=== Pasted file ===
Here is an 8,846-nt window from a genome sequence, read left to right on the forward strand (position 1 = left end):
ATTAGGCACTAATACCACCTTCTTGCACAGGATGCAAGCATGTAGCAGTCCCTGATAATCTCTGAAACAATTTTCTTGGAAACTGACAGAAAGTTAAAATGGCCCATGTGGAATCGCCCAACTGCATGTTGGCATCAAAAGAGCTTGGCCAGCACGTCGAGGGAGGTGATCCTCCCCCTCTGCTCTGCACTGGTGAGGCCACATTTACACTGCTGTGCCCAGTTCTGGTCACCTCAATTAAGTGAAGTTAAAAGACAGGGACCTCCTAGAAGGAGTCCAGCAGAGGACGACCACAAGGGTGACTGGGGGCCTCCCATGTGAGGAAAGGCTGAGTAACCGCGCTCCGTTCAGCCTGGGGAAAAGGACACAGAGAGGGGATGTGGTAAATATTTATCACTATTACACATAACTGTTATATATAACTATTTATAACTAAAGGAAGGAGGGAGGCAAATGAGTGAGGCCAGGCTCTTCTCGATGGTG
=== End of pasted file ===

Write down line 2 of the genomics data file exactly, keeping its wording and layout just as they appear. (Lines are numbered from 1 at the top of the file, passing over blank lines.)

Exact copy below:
ATTAGGCACTAATACCACCTTCTTGCACAGGATGCAAGCATGTAGCAGTCCCTGATAATCTCTGAAACAATTTTCTTGGAAACTGACAGAAAGTTAAAATGGCCCATGTGGAATCGCCCAACTGCATGTTGGCATCAAAAGAGCTTGGCCAGCACGTCGAGGGAGGTGATCCTCCCCCTCTGCTCTGCACTGGTGAGGCCACATTTACACTGCTGTGCCCAGTTCTGGTCACCTCAATTAAGTGAAGTTAAAAGACAGGGACCTCCTAGAAGGAGTCCAGCAGAGGACGACCACAAGGGTGACTGGGGGCCTCCCATGTGAGGAAAGGCTGAGTAACCGCGCTCCGTTCAGCCTGGGGAAAAGGACACAGAGAGGGGATGTGGTAAATATTTATCACTATTACACATAACTGTTATATATAACTATTTATAACTAAAGGAAGGAGGGAGGCAAATGAGTGAGGCCAGGCTCTTCTCGATGGTG